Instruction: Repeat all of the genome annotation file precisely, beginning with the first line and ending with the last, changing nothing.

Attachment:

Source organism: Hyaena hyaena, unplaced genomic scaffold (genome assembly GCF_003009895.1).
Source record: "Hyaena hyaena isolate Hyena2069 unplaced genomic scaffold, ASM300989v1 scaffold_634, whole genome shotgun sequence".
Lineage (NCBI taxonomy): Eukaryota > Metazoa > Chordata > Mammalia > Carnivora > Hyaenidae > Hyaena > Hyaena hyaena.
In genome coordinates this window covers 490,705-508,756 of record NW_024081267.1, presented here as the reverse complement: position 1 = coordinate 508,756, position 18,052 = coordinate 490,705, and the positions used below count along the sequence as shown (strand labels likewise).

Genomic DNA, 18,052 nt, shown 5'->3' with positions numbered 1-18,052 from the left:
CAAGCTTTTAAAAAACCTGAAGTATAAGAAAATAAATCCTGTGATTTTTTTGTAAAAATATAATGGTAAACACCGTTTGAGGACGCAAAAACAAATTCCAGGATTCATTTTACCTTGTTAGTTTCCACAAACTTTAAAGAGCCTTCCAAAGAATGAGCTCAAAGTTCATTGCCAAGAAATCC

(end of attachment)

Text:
Source organism: Hyaena hyaena, unplaced genomic scaffold (genome assembly GCF_003009895.1).
Source record: "Hyaena hyaena isolate Hyena2069 unplaced genomic scaffold, ASM300989v1 scaffold_634, whole genome shotgun sequence".
Lineage (NCBI taxonomy): Eukaryota > Metazoa > Chordata > Mammalia > Carnivora > Hyaenidae > Hyaena > Hyaena hyaena.
In genome coordinates this window covers 490,705-508,756 of record NW_024081267.1, presented here as the reverse complement: position 1 = coordinate 508,756, position 18,052 = coordinate 490,705, and the positions used below count along the sequence as shown (strand labels likewise).

Genomic DNA, 18,052 nt, shown 5'->3' with positions numbered 1-18,052 from the left:
CAAGCTTTTAAAAAACCTGAAGTATAAGAAAATAAATCCTGTGATTTTTTTGTAAAAATATAATGGTAAACACCGTTTGAGGACGCAAAAACAAATTCCAGGATTCATTTTACCTTGTTAGTTTCCACAAACTTTAAAGAGCCTTCCAAAGAATGAGCTCAAAGTTCATTGCCAAGAAATCC